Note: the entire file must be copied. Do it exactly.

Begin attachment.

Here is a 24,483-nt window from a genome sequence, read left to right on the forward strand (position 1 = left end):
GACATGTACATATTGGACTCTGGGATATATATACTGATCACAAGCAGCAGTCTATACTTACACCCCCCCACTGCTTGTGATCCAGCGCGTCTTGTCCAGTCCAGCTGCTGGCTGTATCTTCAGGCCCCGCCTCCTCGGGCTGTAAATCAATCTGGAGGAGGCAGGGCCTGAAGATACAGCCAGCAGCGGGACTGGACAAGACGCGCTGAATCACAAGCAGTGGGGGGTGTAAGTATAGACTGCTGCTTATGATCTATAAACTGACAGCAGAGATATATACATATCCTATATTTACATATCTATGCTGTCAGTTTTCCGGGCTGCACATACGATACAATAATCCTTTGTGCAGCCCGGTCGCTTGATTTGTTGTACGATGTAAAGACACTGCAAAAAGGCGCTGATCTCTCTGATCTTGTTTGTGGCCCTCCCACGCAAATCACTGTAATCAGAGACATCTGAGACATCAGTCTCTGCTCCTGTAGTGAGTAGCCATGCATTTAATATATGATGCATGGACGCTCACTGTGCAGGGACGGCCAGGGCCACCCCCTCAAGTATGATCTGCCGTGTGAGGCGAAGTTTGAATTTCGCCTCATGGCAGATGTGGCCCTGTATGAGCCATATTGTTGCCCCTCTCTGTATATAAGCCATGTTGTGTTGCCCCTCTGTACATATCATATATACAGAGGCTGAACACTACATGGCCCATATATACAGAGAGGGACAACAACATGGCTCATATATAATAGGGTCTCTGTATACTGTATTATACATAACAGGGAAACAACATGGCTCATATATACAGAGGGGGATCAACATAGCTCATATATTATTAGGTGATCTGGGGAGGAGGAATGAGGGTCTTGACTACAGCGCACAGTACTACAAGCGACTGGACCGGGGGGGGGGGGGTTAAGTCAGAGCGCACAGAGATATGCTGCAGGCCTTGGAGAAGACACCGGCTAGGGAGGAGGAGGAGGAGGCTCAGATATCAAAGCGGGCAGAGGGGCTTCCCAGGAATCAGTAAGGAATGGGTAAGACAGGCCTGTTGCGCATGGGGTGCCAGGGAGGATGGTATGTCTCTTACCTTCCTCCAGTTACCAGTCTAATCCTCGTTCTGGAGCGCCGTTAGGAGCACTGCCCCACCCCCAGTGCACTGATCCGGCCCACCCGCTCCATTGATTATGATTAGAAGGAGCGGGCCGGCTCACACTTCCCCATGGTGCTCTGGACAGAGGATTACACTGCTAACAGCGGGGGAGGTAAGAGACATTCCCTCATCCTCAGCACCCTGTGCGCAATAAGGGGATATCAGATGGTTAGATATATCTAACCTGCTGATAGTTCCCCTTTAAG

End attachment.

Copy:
Here is a 24,483-nt window from a genome sequence, read left to right on the forward strand (position 1 = left end):
GACATGTACATATTGGACTCTGGGATATATATACTGATCACAAGCAGCAGTCTATACTTACACCCCCCCACTGCTTGTGATCCAGCGCGTCTTGTCCAGTCCAGCTGCTGGCTGTATCTTCAGGCCCCGCCTCCTCGGGCTGTAAATCAATCTGGAGGAGGCAGGGCCTGAAGATACAGCCAGCAGCGGGACTGGACAAGACGCGCTGAATCACAAGCAGTGGGGGGTGTAAGTATAGACTGCTGCTTATGATCTATAAACTGACAGCAGAGATATATACATATCCTATATTTACATATCTATGCTGTCAGTTTTCCGGGCTGCACATACGATACAATAATCCTTTGTGCAGCCCGGTCGCTTGATTTGTTGTACGATGTAAAGACACTGCAAAAAGGCGCTGATCTCTCTGATCTTGTTTGTGGCCCTCCCACGCAAATCACTGTAATCAGAGACATCTGAGACATCAGTCTCTGCTCCTGTAGTGAGTAGCCATGCATTTAATATATGATGCATGGACGCTCACTGTGCAGGGACGGCCAGGGCCACCCCCTCAAGTATGATCTGCCGTGTGAGGCGAAGTTTGAATTTCGCCTCATGGCAGATGTGGCCCTGTATGAGCCATATTGTTGCCCCTCTCTGTATATAAGCCATGTTGTGTTGCCCCTCTGTACATATCATATATACAGAGGCTGAACACTACATGGCCCATATATACAGAGAGGGACAACAACATGGCTCATATATAATAGGGTCTCTGTATACTGTATTATACATAACAGGGAAACAACATGGCTCATATATACAGAGGGGGATCAACATAGCTCATATATTATTAGGTGATCTGGGGAGGAGGAATGAGGGTCTTGACTACAGCGCACAGTACTACAAGCGACTGGACCGGGGGGGGGGGGGTTAAGTCAGAGCGCACAGAGATATGCTGCAGGCCTTGGAGAAGACACCGGCTAGGGAGGAGGAGGAGGAGGCTCAGATATCAAAGCGGGCAGAGGGGCTTCCCAGGAATCAGTAAGGAATGGGTAAGACAGGCCTGTTGCGCATGGGGTGCCAGGGAGGATGGTATGTCTCTTACCTTCCTCCAGTTACCAGTCTAATCCTCGTTCTGGAGCGCCGTTAGGAGCACTGCCCCACCCCCAGTGCACTGATCCGGCCCACCCGCTCCATTGATTATGATTAGAAGGAGCGGGCCGGCTCACACTTCCCCATGGTGCTCTGGACAGAGGATTACACTGCTAACAGCGGGGGAGGTAAGAGACATTCCCTCATCCTCAGCACCCTGTGCGCAATAAGGGGATATCAGATGGTTAGATATATCTAACCTGCTGATAGTTCCCCTTTAAG